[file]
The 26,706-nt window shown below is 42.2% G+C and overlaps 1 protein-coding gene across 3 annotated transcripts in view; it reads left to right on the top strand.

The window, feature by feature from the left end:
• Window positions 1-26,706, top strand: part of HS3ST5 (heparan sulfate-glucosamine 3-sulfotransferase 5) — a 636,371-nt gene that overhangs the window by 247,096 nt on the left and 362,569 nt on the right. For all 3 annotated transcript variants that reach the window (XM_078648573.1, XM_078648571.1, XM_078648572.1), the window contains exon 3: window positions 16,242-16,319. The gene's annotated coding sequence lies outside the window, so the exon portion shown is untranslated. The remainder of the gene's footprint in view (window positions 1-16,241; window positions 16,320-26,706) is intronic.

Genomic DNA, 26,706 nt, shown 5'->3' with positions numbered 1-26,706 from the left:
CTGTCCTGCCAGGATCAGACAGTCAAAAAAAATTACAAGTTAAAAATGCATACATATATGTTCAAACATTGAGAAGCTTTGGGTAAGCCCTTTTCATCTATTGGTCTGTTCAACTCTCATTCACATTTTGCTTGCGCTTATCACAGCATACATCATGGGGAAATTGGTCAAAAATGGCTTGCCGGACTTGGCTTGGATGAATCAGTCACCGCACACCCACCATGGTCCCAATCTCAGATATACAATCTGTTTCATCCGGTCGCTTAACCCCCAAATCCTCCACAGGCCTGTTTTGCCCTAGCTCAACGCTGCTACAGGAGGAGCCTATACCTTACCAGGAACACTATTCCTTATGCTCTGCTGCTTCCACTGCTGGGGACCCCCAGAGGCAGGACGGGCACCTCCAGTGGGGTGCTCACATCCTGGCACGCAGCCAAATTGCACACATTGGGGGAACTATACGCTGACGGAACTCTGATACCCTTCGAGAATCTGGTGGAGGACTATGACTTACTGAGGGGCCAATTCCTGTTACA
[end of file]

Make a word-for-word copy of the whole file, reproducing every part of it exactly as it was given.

The 26,706-nt window shown below is 42.2% G+C and overlaps 1 protein-coding gene across 3 annotated transcripts in view; it reads left to right on the top strand.

The window, feature by feature from the left end:
• Window positions 1-26,706, top strand: part of HS3ST5 (heparan sulfate-glucosamine 3-sulfotransferase 5) — a 636,371-nt gene that overhangs the window by 247,096 nt on the left and 362,569 nt on the right. For all 3 annotated transcript variants that reach the window (XM_078648573.1, XM_078648571.1, XM_078648572.1), the window contains exon 3: window positions 16,242-16,319. The gene's annotated coding sequence lies outside the window, so the exon portion shown is untranslated. The remainder of the gene's footprint in view (window positions 1-16,241; window positions 16,320-26,706) is intronic.

Genomic DNA, 26,706 nt, shown 5'->3' with positions numbered 1-26,706 from the left:
CTGTCCTGCCAGGATCAGACAGTCAAAAAAAATTACAAGTTAAAAATGCATACATATATGTTCAAACATTGAGAAGCTTTGGGTAAGCCCTTTTCATCTATTGGTCTGTTCAACTCTCATTCACATTTTGCTTGCGCTTATCACAGCATACATCATGGGGAAATTGGTCAAAAATGGCTTGCCGGACTTGGCTTGGATGAATCAGTCACCGCACACCCACCATGGTCCCAATCTCAGATATACAATCTGTTTCATCCGGTCGCTTAACCCCCAAATCCTCCACAGGCCTGTTTTGCCCTAGCTCAACGCTGCTACAGGAGGAGCCTATACCTTACCAGGAACACTATTCCTTATGCTCTGCTGCTTCCACTGCTGGGGACCCCCAGAGGCAGGACGGGCACCTCCAGTGGGGTGCTCACATCCTGGCACGCAGCCAAATTGCACACATTGGGGGAACTATACGCTGACGGAACTCTGATACCCTTCGAGAATCTGGTGGAGGACTATGACTTACTGAGGGGCCAATTCCTGTTACA